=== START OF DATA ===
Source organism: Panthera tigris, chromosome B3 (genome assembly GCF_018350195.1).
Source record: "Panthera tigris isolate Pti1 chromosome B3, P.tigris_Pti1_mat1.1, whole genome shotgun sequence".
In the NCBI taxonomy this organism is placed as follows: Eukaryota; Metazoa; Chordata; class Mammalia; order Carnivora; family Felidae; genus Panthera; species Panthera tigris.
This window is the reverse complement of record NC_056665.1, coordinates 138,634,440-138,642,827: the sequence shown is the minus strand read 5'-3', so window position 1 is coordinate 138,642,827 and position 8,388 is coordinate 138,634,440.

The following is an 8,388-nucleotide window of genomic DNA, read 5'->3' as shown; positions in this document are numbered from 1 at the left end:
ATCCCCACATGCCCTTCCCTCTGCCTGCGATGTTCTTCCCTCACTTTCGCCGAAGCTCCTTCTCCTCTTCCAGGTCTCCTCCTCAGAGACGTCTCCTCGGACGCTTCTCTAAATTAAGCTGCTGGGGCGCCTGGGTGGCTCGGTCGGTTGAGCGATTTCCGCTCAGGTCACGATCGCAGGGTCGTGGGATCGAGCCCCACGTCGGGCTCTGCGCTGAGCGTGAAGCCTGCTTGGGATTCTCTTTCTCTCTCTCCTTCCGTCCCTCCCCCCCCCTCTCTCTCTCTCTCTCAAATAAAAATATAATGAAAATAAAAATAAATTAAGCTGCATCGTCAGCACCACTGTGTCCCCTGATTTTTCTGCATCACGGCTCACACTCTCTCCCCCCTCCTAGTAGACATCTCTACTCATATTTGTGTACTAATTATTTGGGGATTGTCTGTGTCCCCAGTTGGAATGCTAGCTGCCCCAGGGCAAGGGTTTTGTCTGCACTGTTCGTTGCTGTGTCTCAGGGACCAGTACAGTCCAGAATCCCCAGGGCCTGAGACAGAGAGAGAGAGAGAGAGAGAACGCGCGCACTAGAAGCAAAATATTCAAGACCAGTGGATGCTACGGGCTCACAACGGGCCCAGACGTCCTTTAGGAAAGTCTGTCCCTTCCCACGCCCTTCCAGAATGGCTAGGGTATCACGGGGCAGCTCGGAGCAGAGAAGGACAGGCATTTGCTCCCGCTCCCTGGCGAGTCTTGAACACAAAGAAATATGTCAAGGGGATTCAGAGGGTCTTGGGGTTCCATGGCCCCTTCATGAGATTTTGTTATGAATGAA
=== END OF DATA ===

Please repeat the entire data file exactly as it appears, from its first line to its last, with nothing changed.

Source organism: Panthera tigris, chromosome B3 (genome assembly GCF_018350195.1).
Source record: "Panthera tigris isolate Pti1 chromosome B3, P.tigris_Pti1_mat1.1, whole genome shotgun sequence".
In the NCBI taxonomy this organism is placed as follows: Eukaryota; Metazoa; Chordata; class Mammalia; order Carnivora; family Felidae; genus Panthera; species Panthera tigris.
This window is the reverse complement of record NC_056665.1, coordinates 138,634,440-138,642,827: the sequence shown is the minus strand read 5'-3', so window position 1 is coordinate 138,642,827 and position 8,388 is coordinate 138,634,440.

The following is an 8,388-nucleotide window of genomic DNA, read 5'->3' as shown; positions in this document are numbered from 1 at the left end:
ATCCCCACATGCCCTTCCCTCTGCCTGCGATGTTCTTCCCTCACTTTCGCCGAAGCTCCTTCTCCTCTTCCAGGTCTCCTCCTCAGAGACGTCTCCTCGGACGCTTCTCTAAATTAAGCTGCTGGGGCGCCTGGGTGGCTCGGTCGGTTGAGCGATTTCCGCTCAGGTCACGATCGCAGGGTCGTGGGATCGAGCCCCACGTCGGGCTCTGCGCTGAGCGTGAAGCCTGCTTGGGATTCTCTTTCTCTCTCTCCTTCCGTCCCTCCCCCCCCCTCTCTCTCTCTCTCTCAAATAAAAATATAATGAAAATAAAAATAAATTAAGCTGCATCGTCAGCACCACTGTGTCCCCTGATTTTTCTGCATCACGGCTCACACTCTCTCCCCCCTCCTAGTAGACATCTCTACTCATATTTGTGTACTAATTATTTGGGGATTGTCTGTGTCCCCAGTTGGAATGCTAGCTGCCCCAGGGCAAGGGTTTTGTCTGCACTGTTCGTTGCTGTGTCTCAGGGACCAGTACAGTCCAGAATCCCCAGGGCCTGAGACAGAGAGAGAGAGAGAGAGAGAACGCGCGCACTAGAAGCAAAATATTCAAGACCAGTGGATGCTACGGGCTCACAACGGGCCCAGACGTCCTTTAGGAAAGTCTGTCCCTTCCCACGCCCTTCCAGAATGGCTAGGGTATCACGGGGCAGCTCGGAGCAGAGAAGGACAGGCATTTGCTCCCGCTCCCTGGCGAGTCTTGAACACAAAGAAATATGTCAAGGGGATTCAGAGGGTCTTGGGGTTCCATGGCCCCTTCATGAGATTTTGTTATGAATGAA